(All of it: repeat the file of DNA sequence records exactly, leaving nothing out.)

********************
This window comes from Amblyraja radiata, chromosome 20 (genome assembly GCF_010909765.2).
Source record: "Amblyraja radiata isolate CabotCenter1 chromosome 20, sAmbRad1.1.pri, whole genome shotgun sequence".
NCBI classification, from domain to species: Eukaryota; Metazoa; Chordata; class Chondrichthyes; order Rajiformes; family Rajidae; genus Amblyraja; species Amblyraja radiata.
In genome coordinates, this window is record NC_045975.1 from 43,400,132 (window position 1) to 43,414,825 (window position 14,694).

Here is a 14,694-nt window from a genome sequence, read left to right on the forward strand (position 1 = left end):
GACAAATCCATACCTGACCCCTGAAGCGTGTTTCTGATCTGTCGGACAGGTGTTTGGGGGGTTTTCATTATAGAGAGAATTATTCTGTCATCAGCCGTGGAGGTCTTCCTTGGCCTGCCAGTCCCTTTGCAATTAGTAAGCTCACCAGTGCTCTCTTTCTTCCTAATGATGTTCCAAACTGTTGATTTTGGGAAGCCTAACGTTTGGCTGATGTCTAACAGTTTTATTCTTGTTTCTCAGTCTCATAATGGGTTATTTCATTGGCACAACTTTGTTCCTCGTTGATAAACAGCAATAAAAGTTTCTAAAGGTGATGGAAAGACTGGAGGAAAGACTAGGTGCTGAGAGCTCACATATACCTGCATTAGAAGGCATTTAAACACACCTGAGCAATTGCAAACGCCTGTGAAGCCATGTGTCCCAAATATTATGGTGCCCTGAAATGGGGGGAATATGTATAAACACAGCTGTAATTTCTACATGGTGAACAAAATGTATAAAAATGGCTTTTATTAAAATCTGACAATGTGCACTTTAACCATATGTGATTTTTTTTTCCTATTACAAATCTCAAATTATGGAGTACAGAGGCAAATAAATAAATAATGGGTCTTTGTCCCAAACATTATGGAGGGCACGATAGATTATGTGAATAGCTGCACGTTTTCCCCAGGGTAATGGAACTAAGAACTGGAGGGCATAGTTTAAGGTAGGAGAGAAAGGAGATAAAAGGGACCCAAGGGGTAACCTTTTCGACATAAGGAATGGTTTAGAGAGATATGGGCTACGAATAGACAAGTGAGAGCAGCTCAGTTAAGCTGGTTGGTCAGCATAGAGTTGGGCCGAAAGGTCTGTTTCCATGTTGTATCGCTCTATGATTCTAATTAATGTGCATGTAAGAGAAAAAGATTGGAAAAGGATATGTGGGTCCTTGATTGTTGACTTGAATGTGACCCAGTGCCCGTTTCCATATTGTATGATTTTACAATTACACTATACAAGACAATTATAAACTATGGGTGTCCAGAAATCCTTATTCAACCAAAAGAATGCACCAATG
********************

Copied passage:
This window comes from Amblyraja radiata, chromosome 20 (genome assembly GCF_010909765.2).
Source record: "Amblyraja radiata isolate CabotCenter1 chromosome 20, sAmbRad1.1.pri, whole genome shotgun sequence".
NCBI classification, from domain to species: Eukaryota; Metazoa; Chordata; class Chondrichthyes; order Rajiformes; family Rajidae; genus Amblyraja; species Amblyraja radiata.
In genome coordinates, this window is record NC_045975.1 from 43,400,132 (window position 1) to 43,414,825 (window position 14,694).

Here is a 14,694-nt window from a genome sequence, read left to right on the forward strand (position 1 = left end):
GACAAATCCATACCTGACCCCTGAAGCGTGTTTCTGATCTGTCGGACAGGTGTTTGGGGGGTTTTCATTATAGAGAGAATTATTCTGTCATCAGCCGTGGAGGTCTTCCTTGGCCTGCCAGTCCCTTTGCAATTAGTAAGCTCACCAGTGCTCTCTTTCTTCCTAATGATGTTCCAAACTGTTGATTTTGGGAAGCCTAACGTTTGGCTGATGTCTAACAGTTTTATTCTTGTTTCTCAGTCTCATAATGGGTTATTTCATTGGCACAACTTTGTTCCTCGTTGATAAACAGCAATAAAAGTTTCTAAAGGTGATGGAAAGACTGGAGGAAAGACTAGGTGCTGAGAGCTCACATATACCTGCATTAGAAGGCATTTAAACACACCTGAGCAATTGCAAACGCCTGTGAAGCCATGTGTCCCAAATATTATGGTGCCCTGAAATGGGGGGAATATGTATAAACACAGCTGTAATTTCTACATGGTGAACAAAATGTATAAAAATGGCTTTTATTAAAATCTGACAATGTGCACTTTAACCATATGTGATTTTTTTTTCCTATTACAAATCTCAAATTATGGAGTACAGAGGCAAATAAATAAATAATGGGTCTTTGTCCCAAACATTATGGAGGGCACGATAGATTATGTGAATAGCTGCACGTTTTCCCCAGGGTAATGGAACTAAGAACTGGAGGGCATAGTTTAAGGTAGGAGAGAAAGGAGATAAAAGGGACCCAAGGGGTAACCTTTTCGACATAAGGAATGGTTTAGAGAGATATGGGCTACGAATAGACAAGTGAGAGCAGCTCAGTTAAGCTGGTTGGTCAGCATAGAGTTGGGCCGAAAGGTCTGTTTCCATGTTGTATCGCTCTATGATTCTAATTAATGTGCATGTAAGAGAAAAAGATTGGAAAAGGATATGTGGGTCCTTGATTGTTGACTTGAATGTGACCCAGTGCCCGTTTCCATATTGTATGATTTTACAATTACACTATACAAGACAATTATAAACTATGGGTGTCCAGAAATCCTTATTCAACCAAAAGAATGCACCAATG